Along these lines, it's worth noting that a report in the March 14 issue of The Economist concluded that every country's method of paying for the arts is bad, but some much worse than others. France gets the highest marks, America the lowest.

American government funding for the arts in 1984, the report said, was $3 per capita (much less now)--one-third of English allotments and a tenth of French ones.

"SUN"-STROKE: The engaging production of Lorraine Hansberry's "A Raisin in the Sun," now at the Wilshire Theatre through April 26, is not doing as well as it should.

Despite affectionate reviews and the powerful presence of Esther Rolle in the leading role, it grossed $84,916 last week (second week of the run), up from $68,378 the previous (opening) week. If that sounds encouraging, consider that a sellout at the 1,546-seat house would rack up $347,655.

"I'm a little mystified," producer Robert Nemiroff said Tuesday about the low figures. "The show is getting the same standing ovations that it got opening night. But sales in the middle of the week are sagging. At the Kennedy Center, this production broke records."

For the week ending Nov. 30, 'Raisin' took in $212,779 in Washington. Compare that with the week of May 17, 1984, when 'Death of a Salesman' with Dustin Hoffman hit a high of $207,267--or July 21, 1984, when 'Jerry's Girls' with Carol Channing peaked at $202,197.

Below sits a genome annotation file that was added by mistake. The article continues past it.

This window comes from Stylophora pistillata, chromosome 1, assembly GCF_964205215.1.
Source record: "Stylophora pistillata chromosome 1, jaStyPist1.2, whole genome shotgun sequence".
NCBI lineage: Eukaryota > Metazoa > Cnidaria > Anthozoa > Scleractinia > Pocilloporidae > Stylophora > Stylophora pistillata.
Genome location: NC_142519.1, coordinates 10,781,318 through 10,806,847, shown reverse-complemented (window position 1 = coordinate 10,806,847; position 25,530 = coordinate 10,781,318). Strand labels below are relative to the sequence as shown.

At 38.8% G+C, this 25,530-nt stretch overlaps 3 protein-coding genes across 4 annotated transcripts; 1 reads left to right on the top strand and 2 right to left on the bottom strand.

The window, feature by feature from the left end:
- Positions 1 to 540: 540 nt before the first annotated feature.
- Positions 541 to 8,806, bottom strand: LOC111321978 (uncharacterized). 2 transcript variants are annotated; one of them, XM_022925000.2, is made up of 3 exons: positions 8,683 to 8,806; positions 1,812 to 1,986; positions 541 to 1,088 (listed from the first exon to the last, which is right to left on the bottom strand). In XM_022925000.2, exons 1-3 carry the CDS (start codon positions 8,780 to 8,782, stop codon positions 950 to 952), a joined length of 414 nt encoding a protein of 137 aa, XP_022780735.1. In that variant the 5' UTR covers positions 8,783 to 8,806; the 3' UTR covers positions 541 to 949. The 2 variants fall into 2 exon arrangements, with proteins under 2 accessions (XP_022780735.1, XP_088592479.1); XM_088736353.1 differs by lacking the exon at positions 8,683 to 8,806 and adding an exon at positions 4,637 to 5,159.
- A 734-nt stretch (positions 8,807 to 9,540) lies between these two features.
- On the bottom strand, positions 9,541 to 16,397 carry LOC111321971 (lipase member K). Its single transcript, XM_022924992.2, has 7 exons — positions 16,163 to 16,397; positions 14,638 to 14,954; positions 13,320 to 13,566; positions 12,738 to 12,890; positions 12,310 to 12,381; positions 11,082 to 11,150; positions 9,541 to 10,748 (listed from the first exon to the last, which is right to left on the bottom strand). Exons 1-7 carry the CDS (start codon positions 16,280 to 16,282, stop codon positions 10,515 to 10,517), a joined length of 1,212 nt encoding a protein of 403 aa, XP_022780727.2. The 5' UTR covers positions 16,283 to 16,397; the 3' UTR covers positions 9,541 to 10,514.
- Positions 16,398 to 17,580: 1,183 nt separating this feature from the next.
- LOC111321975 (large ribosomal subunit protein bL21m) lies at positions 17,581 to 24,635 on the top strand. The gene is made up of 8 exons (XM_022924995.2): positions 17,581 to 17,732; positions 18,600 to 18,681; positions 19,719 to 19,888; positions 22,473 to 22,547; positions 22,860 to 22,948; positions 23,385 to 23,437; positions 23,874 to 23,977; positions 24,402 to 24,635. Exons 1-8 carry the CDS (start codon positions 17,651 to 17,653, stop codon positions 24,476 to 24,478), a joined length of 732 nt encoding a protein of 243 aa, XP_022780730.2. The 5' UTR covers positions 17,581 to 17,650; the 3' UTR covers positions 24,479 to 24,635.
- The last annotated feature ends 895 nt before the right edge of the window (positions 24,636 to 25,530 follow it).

"The word of mouth is tremendous," Nemiroff added. "We do fine on weekends, but what's keeping people away during the week?"

It could be the 3 1/2-hour running time. Yet this "Raisin" offers a rare chance to see an important black play well done--worth fighting off that alarm clock for in the morning.

FRIENDLY FOES--FOR NOW: The International Alliance of Theatrical Stage Employees (IATSE) had an informational picket line in front of the Pasadena Playhouse during the recent round of pre-season performances, and, said Robert Trombetta of Local 33, the picketing will resume when "The House of Blue Leaves" opens May 3.

What was striking about the protest, however, was its tone. Call it polite. A flier distributed by picketers encouraged ticket-holders to attend the performance. All they asked for was a phone call or letter to the theater's management "to register (a) protest."

Playhouse management countered with a flier of its own, equally temperate. It stated the reasons for its position (economic), but underscored its respect for the protesters' right to picket.

Why such uncommon courtesy?

"We won't settle this thing any sooner by swearing and shouting," said IATSE's Trombetta. "Confrontations should be a last resort."

The Playhouse's Don Loze said they were "comfortable with the (non-union stage crew) we have" and emphasized that IATSE's decision to picket had come in the middle of talks with the union and was "unilateral. We haven't had any discussions with them since they put the people out there."

When might they resume?

"I really don't know."